Based on an initial review of the radar data from this storm, the same supercell appeared to have cycled at several points along this 3.5 hour, nearly 170 mile long path.  The National Weather Service Offices in New Orleans, Jackson and Mobile will likely be performing damage assessments over the next several days.  It will be interesting to see where the damage paths are confirmed to have started/stopped, but the most likely points for breaks in the paths appear to be located near the following locations in that path:

  • Near the Marion / Lamar County, MS line – slight jog in the storm path to the right
  • Southwest Wayne County, MS – Just west of Camp Eight Road in the De Soto National Forest
  • Clarke County, AL – The storm appears to have crossed US-84 roughly 5 miles east of Coffeeville, AL
Radar-based rotation path for the Hattiesburg, MS supercell.  Note the path changes and possible locations for breaks in the path (cycling supercell).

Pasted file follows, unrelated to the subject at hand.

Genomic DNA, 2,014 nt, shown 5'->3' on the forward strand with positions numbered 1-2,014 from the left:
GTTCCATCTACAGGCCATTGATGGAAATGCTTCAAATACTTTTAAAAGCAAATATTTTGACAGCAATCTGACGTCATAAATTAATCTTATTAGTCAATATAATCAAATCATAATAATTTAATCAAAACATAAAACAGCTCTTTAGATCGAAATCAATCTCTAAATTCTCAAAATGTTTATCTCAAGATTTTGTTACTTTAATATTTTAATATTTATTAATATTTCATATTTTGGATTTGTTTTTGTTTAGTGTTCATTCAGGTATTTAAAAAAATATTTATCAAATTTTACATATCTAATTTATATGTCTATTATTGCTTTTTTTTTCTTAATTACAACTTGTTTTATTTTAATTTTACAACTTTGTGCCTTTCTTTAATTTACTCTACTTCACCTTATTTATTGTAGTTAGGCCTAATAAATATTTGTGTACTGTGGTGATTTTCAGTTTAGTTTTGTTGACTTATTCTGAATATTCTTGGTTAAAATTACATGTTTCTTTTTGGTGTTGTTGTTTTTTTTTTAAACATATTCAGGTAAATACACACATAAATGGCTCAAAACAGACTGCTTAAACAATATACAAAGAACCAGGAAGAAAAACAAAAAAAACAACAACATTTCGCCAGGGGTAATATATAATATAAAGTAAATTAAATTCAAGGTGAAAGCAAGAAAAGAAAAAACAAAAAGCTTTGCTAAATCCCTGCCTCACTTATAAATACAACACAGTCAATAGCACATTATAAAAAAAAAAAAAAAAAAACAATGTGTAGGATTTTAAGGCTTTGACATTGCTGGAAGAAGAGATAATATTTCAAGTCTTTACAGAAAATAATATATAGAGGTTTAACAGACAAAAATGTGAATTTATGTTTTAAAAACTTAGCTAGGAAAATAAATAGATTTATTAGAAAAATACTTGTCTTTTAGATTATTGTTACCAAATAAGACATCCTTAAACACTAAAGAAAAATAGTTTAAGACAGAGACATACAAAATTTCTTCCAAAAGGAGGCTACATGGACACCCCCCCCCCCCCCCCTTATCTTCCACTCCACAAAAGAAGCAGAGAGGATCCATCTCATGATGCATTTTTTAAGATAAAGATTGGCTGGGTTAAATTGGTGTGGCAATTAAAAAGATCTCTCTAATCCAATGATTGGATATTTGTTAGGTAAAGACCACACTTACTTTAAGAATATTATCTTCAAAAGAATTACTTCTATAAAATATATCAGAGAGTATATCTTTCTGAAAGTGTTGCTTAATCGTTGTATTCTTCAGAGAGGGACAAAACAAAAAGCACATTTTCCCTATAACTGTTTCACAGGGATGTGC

Radar-based rotation path for the Hattiesburg, MS supercell. Note the path changes and possible locations for breaks in the path (cycling supercell).

In all, it is pretty likely that there were multiple tornadoes along this path.  The worst of the damage appears to be EF-2 to EF-3 in intensity, with the Hattiesburg tornado causing damage consistent with a tornado of at least EF-3 strength.  EF2 and greater tornadoes are rated as strong, so regardless of the damage, it is clear to say that the area was impacted by a strong tornado.

Tornadoes are rated by the damage they produce.

EF0…WEAK……65 TO 85 MPH
EF1…WEAK……86 TO 110 MPH
EF2…STRONG….111 TO 135 MPH
EF3…STRONG….136 TO 165 MPH
EF4…VIOLENT…166 TO 200 MPH
EF5…VIOLENT…>200 MPH